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The Magic Cafe Forum Index » » Once upon a time... » » King Koko: The First Storytelling Magic for Children? (0 Likes) Printer Friendly Version

ProfessorMagicJMG
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In Professor Hoffman's King Koko [ http://miraclefactory.net/zenstore/index......s_id=345 ], Louis Hoffman writes, "This book may, I believe, claim to be the first to present a drawing-room conjuring entertainment in the guise of a connected story."

Is it possible this work is in fact, the first published example of storytelling magical theater?

I know that Maskelyn's "Will, The Witch, and The Watchman" was a stage play with magical "special effects" presented in performance in 1873 in Britain's "Egyptian Hall" for general audiences, but from everything I can find, "King Koko" is the first to be specifically presented as a fairy tale for children. Its date of publication of the ebook version I have is 1904.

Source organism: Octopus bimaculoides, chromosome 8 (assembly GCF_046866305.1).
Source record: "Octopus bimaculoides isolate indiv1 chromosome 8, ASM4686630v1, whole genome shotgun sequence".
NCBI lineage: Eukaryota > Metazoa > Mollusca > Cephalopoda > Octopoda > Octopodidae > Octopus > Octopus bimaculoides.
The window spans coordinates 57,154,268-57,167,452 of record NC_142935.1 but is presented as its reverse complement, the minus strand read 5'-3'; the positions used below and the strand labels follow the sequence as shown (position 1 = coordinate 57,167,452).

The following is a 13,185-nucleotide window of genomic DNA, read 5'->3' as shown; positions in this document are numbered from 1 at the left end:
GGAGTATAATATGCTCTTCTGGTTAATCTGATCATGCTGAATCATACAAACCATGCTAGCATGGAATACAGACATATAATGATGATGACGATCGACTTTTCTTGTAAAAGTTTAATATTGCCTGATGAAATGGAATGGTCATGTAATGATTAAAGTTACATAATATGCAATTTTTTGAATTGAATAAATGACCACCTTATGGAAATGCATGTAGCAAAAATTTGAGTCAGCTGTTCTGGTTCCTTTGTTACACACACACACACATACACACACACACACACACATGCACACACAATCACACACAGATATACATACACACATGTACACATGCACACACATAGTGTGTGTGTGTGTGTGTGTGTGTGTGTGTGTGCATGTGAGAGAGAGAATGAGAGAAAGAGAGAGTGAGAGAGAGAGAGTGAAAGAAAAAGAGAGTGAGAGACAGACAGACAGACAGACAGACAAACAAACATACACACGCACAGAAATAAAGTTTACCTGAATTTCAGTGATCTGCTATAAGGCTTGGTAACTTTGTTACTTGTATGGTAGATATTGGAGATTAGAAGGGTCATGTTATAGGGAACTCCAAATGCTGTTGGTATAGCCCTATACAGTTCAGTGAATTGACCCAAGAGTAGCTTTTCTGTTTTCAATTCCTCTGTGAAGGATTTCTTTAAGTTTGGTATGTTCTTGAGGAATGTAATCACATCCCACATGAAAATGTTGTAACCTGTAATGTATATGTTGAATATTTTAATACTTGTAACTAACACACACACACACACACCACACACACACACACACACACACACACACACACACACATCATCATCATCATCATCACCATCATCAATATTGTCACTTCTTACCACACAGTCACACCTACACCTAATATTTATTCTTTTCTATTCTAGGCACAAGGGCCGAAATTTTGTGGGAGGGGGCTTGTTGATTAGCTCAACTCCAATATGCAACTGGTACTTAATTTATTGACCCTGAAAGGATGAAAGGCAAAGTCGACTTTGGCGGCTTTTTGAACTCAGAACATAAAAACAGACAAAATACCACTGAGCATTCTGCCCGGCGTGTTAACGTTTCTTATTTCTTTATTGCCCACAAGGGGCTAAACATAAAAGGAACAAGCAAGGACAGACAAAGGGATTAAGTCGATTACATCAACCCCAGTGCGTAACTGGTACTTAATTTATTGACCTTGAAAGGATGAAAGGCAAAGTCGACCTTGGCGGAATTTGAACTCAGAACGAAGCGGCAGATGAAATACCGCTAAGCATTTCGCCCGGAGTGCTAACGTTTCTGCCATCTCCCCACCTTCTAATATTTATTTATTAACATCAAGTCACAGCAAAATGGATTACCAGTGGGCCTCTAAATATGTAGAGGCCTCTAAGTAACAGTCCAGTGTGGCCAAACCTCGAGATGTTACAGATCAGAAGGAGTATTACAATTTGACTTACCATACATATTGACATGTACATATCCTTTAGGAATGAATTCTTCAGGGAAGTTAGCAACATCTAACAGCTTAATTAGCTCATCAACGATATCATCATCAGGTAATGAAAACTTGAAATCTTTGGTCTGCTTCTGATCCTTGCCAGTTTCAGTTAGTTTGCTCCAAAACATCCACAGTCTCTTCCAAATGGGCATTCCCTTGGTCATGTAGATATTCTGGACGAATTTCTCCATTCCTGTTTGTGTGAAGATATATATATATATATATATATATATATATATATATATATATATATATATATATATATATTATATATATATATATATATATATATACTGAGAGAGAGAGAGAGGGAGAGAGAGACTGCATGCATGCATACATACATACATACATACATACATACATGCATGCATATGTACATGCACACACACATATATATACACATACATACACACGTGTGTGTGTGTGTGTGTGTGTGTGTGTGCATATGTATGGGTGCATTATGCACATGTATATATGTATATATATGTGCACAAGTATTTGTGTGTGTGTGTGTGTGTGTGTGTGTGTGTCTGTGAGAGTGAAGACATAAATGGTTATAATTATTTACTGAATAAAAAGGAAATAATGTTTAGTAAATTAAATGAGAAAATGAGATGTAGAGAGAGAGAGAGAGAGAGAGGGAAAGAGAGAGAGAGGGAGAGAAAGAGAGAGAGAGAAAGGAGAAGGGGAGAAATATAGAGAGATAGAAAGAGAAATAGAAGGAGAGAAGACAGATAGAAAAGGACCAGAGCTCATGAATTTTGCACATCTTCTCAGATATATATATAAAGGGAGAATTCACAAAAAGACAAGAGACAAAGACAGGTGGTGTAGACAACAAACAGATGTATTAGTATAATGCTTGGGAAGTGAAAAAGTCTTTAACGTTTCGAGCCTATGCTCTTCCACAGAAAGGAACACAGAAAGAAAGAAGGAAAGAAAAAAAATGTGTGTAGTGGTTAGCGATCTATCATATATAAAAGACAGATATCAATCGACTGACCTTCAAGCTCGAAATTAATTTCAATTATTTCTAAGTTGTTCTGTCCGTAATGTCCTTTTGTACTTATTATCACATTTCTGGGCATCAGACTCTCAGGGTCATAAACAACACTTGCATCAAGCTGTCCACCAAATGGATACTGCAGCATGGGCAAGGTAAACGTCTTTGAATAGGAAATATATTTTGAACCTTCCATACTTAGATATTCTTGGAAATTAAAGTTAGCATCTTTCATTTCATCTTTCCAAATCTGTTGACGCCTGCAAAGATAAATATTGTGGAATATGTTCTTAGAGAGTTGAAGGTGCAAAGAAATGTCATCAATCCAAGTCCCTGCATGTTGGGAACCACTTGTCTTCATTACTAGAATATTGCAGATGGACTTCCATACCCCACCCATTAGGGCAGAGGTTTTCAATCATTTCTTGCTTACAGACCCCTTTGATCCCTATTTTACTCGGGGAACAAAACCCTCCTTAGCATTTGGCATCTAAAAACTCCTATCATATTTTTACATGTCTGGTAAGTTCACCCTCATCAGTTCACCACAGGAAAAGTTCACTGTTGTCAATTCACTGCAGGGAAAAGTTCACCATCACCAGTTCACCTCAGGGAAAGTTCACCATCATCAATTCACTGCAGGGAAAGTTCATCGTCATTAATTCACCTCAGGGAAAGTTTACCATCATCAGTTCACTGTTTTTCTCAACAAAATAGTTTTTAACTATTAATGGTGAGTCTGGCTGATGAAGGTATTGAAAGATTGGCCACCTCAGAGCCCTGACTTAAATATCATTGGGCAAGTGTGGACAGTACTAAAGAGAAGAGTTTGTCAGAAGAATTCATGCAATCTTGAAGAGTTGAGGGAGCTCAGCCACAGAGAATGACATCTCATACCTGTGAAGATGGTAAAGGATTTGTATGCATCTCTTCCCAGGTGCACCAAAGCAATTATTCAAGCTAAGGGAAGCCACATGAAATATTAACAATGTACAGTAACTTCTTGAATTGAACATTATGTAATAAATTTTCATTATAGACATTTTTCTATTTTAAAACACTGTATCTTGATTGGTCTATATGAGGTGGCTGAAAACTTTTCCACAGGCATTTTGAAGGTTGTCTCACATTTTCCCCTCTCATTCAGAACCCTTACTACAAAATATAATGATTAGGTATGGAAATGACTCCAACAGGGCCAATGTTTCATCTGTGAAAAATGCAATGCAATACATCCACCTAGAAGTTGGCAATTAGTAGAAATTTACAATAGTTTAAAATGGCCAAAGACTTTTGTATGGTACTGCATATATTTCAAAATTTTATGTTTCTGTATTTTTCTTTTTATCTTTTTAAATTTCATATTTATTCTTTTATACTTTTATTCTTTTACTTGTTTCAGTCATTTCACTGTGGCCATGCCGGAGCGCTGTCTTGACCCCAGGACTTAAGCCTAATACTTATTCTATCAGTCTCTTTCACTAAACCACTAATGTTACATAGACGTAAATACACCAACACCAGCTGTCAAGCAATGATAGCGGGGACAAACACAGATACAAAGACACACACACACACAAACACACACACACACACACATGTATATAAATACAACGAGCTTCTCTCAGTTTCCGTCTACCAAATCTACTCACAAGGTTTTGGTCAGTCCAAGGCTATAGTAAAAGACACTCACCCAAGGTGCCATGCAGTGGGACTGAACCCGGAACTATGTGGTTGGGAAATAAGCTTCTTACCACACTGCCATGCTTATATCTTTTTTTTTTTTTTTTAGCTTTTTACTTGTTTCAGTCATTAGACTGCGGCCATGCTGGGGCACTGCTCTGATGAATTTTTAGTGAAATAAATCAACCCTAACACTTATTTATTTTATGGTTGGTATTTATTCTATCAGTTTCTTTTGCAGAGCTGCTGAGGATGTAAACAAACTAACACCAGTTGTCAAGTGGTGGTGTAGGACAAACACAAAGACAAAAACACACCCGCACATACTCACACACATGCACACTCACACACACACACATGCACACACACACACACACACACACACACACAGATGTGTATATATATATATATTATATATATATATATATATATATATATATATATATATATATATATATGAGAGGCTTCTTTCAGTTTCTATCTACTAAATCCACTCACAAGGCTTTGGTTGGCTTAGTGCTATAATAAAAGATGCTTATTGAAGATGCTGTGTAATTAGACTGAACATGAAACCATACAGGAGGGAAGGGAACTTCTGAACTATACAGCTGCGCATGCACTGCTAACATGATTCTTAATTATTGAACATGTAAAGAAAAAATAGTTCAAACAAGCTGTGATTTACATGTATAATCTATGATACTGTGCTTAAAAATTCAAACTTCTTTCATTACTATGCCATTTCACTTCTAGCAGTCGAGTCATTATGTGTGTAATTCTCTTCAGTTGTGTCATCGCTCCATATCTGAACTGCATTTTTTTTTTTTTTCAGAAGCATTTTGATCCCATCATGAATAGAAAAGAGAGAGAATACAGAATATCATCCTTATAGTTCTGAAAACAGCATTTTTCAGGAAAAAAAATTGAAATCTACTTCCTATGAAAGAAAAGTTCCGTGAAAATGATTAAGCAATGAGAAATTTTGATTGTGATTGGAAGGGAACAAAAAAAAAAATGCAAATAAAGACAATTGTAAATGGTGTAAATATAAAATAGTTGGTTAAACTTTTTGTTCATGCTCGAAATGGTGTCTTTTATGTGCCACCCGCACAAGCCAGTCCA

Do you know of any earlier published examples of storytelling magical theater?
"Any sufficiently advanced technology is indistinguishable from magic." - Clarke's 3rd Law

"Any sufficiently primitive technology can mystify a postmodern audience." - JMG's Corollary to Clarke's 3rd Law
The Magic Cafe Forum Index » » Once upon a time... » » King Koko: The First Storytelling Magic for Children? (0 Likes)
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